PTSD treatment can also reduce risk of type 2 diabetes
Lifestyle, Health and Wellbeing
Decrease in PTSD symptom may lower Type 2 diabetes risk: Study.
Washington: Treatment for Post-Traumatic Stress Disorder (PTSD) can lower the risk of developing Type 2 diabetes, suggests a study, published in the journal 'JAMA Psychiatry.'
"Some long-term chronic health conditions associated with PTSD may be less likely to occur among patients who experience clinically meaningful symptom reduction either through treatment or spontaneous improvement," said Jeffrey Scherrer, a professor in Family and Community Medicine at SLU.
PTSD affects up to 12 per cent of civilians and nearly 30 per cent of the veteran population. Those with PTSD are at risk for other health issues and improvement in PTSD symptoms is associated with parallel improvements in depression, emotional well-being, sleep, blood pressure, and general physical health.
PTSD is associated with an increased risk of type 2 diabetes, which may be explained by the high prevalence of obesity, glucose dysregulation, inflammation, metabolic syndrome and depression among those diagnosed with PTSD versus those without PTSD.
This retrospective cohort study reviewed the Veterans Health Affairs medical record data from 2008 to 2015. The researchers randomly selected 5,916 cases from among a veteran patient population aged 18 to 70 who had more than two visits to PTSD specialty care between 2008 and 2012. The patients were followed through until 2015.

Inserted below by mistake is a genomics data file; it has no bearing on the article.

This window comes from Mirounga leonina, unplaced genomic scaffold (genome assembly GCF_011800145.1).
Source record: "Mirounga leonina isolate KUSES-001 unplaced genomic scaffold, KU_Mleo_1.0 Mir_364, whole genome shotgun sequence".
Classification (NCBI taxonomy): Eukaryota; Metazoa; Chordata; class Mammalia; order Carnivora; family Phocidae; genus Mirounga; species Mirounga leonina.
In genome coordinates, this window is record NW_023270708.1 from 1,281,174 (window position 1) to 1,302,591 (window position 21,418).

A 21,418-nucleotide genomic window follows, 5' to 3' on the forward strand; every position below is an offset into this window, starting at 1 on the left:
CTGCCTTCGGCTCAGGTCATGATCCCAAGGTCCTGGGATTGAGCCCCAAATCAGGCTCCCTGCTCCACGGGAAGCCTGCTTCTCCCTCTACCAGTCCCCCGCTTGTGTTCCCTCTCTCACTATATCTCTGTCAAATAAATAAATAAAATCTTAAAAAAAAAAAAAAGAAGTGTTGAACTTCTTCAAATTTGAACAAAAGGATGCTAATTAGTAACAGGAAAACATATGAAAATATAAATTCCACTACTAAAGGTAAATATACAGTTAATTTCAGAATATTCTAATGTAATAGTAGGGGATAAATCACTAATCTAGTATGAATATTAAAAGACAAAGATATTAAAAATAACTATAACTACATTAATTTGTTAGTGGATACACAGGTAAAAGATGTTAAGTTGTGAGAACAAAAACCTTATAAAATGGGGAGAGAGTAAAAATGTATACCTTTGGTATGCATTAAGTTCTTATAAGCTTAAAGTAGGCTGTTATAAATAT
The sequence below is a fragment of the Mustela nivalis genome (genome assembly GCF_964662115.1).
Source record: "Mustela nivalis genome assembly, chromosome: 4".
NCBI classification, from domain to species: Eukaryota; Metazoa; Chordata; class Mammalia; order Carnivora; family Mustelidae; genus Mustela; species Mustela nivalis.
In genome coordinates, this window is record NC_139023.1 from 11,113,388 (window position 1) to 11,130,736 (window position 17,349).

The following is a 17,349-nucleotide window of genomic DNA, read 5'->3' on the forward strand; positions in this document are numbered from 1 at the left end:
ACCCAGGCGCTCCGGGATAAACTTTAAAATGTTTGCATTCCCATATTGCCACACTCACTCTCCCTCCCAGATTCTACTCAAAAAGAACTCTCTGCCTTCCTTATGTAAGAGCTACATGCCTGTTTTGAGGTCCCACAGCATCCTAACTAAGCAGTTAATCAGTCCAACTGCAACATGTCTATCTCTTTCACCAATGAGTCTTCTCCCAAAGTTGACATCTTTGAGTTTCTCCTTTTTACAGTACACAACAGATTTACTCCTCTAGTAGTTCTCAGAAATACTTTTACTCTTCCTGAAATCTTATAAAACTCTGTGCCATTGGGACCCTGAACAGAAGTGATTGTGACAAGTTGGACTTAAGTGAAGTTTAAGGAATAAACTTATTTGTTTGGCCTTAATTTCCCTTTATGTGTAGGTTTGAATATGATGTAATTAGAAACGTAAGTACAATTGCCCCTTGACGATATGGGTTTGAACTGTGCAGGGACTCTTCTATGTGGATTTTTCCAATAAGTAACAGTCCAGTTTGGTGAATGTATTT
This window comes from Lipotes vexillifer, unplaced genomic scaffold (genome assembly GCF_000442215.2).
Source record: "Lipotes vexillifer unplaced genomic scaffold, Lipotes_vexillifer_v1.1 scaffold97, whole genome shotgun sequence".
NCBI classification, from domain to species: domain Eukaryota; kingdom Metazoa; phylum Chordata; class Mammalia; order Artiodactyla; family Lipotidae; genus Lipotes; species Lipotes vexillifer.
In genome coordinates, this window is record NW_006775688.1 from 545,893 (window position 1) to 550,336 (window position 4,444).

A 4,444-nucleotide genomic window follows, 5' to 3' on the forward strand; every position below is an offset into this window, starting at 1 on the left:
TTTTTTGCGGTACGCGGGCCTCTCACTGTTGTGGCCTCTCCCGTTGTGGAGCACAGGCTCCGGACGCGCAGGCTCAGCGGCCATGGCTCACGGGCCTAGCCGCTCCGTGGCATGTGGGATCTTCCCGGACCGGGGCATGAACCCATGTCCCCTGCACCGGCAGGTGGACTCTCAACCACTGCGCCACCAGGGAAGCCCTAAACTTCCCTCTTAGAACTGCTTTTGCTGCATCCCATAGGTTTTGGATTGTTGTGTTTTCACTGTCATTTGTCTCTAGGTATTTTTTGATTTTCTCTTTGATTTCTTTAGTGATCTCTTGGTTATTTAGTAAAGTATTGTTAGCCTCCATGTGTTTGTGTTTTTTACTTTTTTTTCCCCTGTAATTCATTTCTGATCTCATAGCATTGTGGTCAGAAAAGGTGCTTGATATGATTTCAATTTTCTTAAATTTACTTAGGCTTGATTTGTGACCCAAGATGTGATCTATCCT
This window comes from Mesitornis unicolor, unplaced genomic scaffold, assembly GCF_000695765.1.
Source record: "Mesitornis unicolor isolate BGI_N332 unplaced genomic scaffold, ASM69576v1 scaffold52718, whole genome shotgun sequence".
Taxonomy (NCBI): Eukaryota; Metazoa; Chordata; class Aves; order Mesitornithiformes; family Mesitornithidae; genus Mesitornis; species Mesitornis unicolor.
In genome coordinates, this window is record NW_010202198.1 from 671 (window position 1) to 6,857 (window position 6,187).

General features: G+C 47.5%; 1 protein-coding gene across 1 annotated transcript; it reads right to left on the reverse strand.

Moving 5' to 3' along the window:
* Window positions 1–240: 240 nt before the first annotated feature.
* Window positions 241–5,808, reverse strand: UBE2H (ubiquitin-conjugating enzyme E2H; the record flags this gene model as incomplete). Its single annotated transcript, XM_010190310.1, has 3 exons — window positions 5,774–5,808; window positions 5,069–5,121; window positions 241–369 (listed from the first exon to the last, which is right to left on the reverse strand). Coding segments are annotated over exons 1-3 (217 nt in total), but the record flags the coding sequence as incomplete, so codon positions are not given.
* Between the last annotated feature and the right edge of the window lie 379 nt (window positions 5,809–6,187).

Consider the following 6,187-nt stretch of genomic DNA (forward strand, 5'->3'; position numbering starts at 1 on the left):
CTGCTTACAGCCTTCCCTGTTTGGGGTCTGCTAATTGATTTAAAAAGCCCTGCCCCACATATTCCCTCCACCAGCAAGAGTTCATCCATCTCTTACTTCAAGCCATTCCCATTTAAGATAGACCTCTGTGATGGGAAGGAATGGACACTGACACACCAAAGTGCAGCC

After applying eligibility criteria, 1,598 patients with PTSD and free of diabetes risk were available for analysis.
Clinically meaningful symptom reduction is a decrease of 20 points on the PTSD Checklist score. The research found the results were independent of numerous demographic, psychiatric, and physical comorbidities.
The sample was 84.3 percent male, 66 percent Caucasian and 22 percent African-American. The mean age of the patients was 42.
"In patients with only PTSD, clinically meaningful PCL decrease is associated with a lower risk for diabetes and in patients with PTSD and depression, we found improvement in PTSD was coupled with a decrease in depression," Scherrer said.
"Thus the decreased risk of type 2 diabetes appears to follow large PTSD symptoms decrease and in patients with both PTSD and depression, improvement in both conditions may be necessary to reduce the risk for type 2 diabetes."